Applied Calculus (MAT 121) Dr. Day, Wednesday, April 4, 2012

# Applied Calculus (MAT 121) Dr. Day, Wednesday, April 4, 2012

## Applied Calculus (MAT 121) Dr. Day, Wednesday, April 4, 2012

- - - - - - - - - - - - - - - - - - - - - - - - - - - E N D - - - - - - - - - - - - - - - - - - - - - - - - - - -
##### Presentation Transcript

1. Applied Calculus (MAT 121)Dr. Day, Wednesday, April 4, 2012 Revisit Supply & Demand: Consumer and Producer Surplus (6.7) MAT 121

2. Integration Big Ideas • What is an antiderivative, how do we determine one, and how do we represent it with symbols? • How can we determine the area under a curve or trapped between two curves, and how does the integral relate to that? • The definite integral of a rate function gives use an accumulation. • The Fundamental Theorem of Calculus: Connecting derivatives and integrals. MAT 121

3. Revisiting Supply & Demand Calculate the equilibrium priceand the quantity supplied/demanded at that price. MAT 121

4. MAT 121

5. Supply and Demand: Determining Surplus The concept of consumer’s surplus was introduced by Alfred Marshall: "A consumer is generally willing to pay more for a given quantity of good than what he actually pays at the price prevailing in the market". For example, you go to the market for the purchase of a pen. You are mentally prepared to pay \$25 for the pen which the seller has shown to you. He offers the pen for \$10 only. You immediately purchase the pen and say ‘thank you’. You were willing to pay \$25 for the pen but you are delighted to get it for \$10 only. Consumer’s surplus is the difference between the maximum amount a consumer is willing to pay for the good and the price he actually pays for the good. In our example given above, the consumer’s surplus is \$15 (\$25 – \$10). MAT 121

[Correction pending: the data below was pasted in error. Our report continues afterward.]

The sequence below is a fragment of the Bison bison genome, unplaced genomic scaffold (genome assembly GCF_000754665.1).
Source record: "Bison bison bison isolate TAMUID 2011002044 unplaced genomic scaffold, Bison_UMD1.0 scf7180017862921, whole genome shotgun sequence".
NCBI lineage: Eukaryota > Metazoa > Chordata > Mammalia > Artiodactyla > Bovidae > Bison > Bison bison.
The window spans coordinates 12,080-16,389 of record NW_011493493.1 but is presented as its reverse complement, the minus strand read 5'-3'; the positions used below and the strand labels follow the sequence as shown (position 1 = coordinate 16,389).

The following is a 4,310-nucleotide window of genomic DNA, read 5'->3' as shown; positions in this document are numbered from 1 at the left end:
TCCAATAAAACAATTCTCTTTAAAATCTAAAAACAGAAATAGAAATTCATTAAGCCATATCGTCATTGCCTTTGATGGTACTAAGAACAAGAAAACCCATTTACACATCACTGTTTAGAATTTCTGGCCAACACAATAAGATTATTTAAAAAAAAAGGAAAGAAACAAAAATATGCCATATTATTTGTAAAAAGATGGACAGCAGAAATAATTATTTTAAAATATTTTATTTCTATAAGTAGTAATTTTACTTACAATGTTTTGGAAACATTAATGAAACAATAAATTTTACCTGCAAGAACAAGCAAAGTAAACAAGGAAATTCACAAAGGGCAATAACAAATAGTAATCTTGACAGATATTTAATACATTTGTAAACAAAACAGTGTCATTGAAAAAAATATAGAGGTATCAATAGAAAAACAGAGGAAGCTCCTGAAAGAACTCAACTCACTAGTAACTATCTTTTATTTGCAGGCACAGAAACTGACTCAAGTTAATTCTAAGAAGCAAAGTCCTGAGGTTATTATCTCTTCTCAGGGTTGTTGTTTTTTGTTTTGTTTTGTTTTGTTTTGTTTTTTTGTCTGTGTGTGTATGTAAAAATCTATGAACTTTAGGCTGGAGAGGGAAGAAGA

6. Supply and Demand: Determining Surplus Producer Surplus: An economic measure of the difference between the amount that a producer of a good receives and the minimum amount that he or she would be willing to accept for the good. The difference, or surplus amount, is the benefit that the producer receives for selling the good in the market. For example, say a producer is willing to sell 500 widgets at \$5 a piece and consumers are willing to purchase these widgets for \$8 per widget. If the producer sells all of the widgets to consumers for \$8, it will receive \$4,000. To calculate the producer surplus, you subtract the amount the producer received by the amount it was willing to accept, (in this case \$2,500), and you find a producer surplus of \$1,500 (\$4,000 - \$2,500). MAT 121

7. MAT 121

8. Assignments WebAssign 6.6 due tonight 6.7 due tomorrow night Test #5 (Chapter 6): Friday, April 6, 2012. MAT 121